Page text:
Raft of US firms raise associate pay to match Cravath scale

Paul Hastings, McDermott and Baker McKenzie among those falling in line after Cravath leapfrogged earlier raises at Milbank

A number of top US law firms have confirmed they are raising base pay for their US associates to match the latest salary scale at pacesetter Cravath Swaine & Moore. 

McDermott Will & Emery and Paul Hastings said earlier this week they were upping pay in line with Cravath, with Paul Weiss, Dechert, Hogan Lovells, Proskauer Rose, Baker McKenzie and Skadden Arps since falling into line, according to reports in Law.com and Above the Law. 

The raises will see pay for junior associates at the firms reach $225,000, rising to $420,000 for the class of 2017. 

Cravath’s pay hike, detailed in a firm memo first reported by Above the Law on 28 November, followed Milbank firing the starting gun on the latest round of raises earlier this month when it said it was boosting pay for all associates by $10,000. 

Junior lawyers at firms using the Cravath scale will receive the same base pay as those at Milbank, though mid level and senior associates will do even better, with those from the classes of 2020 to 2017 receiving between $5,000 and $10,000 more than their contemporaries at Milbank.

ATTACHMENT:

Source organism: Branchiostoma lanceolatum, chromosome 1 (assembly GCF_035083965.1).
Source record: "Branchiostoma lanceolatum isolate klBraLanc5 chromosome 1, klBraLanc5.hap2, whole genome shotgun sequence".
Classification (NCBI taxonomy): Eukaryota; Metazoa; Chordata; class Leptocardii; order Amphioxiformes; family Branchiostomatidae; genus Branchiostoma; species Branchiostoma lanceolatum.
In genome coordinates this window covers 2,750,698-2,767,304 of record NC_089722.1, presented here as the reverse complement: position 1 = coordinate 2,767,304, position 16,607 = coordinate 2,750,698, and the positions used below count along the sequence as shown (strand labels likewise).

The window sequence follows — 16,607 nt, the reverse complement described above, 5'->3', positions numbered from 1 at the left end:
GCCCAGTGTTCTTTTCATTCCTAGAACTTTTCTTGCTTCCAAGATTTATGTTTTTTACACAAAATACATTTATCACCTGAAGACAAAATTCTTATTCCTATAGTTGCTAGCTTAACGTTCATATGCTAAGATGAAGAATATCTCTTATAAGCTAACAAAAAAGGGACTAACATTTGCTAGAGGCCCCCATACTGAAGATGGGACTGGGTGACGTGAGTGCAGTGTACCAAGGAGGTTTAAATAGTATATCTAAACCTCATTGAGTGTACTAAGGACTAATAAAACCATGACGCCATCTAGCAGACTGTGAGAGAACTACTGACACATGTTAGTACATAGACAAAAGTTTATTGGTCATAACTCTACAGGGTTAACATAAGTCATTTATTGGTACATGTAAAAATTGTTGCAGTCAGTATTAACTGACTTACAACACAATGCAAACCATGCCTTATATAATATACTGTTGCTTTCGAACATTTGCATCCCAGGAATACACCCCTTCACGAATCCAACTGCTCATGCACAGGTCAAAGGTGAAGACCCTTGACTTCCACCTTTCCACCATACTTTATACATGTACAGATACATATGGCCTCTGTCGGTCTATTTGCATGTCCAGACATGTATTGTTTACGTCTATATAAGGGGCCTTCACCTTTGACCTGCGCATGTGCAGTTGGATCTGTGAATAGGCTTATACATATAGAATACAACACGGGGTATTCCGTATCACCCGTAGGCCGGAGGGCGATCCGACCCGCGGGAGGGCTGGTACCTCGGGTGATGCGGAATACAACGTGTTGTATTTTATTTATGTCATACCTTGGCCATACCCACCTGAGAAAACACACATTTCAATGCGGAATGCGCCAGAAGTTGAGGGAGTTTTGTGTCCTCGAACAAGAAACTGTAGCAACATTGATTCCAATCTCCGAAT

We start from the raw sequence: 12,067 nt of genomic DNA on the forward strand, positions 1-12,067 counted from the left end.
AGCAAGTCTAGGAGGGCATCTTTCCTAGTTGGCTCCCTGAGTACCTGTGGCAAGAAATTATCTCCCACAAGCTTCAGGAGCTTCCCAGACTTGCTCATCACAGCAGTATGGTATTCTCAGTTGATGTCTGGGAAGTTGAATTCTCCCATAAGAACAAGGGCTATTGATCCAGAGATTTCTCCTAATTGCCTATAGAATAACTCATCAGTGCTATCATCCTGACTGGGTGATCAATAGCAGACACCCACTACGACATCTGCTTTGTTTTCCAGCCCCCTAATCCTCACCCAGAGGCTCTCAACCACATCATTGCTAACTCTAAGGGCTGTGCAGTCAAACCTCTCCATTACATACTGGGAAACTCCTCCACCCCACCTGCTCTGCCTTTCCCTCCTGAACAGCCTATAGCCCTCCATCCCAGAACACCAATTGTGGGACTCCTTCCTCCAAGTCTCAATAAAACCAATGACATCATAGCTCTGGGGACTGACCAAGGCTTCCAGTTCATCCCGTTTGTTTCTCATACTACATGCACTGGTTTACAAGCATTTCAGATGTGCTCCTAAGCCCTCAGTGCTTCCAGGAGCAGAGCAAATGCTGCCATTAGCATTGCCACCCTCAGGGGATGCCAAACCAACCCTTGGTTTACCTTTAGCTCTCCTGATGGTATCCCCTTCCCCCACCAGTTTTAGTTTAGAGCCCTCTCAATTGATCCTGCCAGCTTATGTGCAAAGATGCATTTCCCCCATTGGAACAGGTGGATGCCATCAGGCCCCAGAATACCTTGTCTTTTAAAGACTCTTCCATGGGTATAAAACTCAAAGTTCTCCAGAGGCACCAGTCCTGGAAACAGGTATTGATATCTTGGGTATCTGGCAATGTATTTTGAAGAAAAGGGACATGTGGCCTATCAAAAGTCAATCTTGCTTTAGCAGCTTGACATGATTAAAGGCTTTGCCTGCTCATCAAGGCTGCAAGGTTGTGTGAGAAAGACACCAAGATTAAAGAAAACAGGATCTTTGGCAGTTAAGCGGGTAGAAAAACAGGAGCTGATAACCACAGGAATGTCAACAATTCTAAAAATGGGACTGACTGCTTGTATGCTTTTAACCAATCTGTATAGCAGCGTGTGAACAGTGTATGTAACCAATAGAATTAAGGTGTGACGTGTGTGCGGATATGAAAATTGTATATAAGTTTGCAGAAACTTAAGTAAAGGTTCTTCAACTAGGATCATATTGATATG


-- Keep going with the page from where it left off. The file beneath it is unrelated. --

Cravath is also doling out year-end bonuses ranging from $15,000 to $105,000 according to the memo, matching Milbank’s figures and the scale used by leading firms over the past two years. McDermott, Paul Hastings and Dechert have confirmed they are matching the bonus scale. 

It remains to be seen whether the wider market will settle around the benchmark set by Cravath, or whether firms will seek to gain an advantage in the current hyper-competitive recruitment market by exceeding its rates. 

Milbank has often been a first mover in terms of pay and bonuses among the top US firms in recent years. It kicked off waves of associate pay increases last year and in 2021, when it raised pay twice in a matter of weeks to keep up with rivals that had overtaken it. 

The salary wars among the US firms has rippled out to the UK, with leading City firms leapfrogging one another in a bid to stay competitive but remaining some way behind their US rivals, which benefit from being anchored in the lucrative US market. 

Slaughter and May said earlier this month it had upped pay for its newly qualified lawyers to £115k, a move that saw it match its Magic Circle rivals Allen & Overy, Clifford Chance, Freshfields Bruckhaus Deringer and Linklaters, which pay the most among UK firms, but still lag far behind the £170k or more paid by US rivals including Kirkland & Ellis and Latham & Watkins.  

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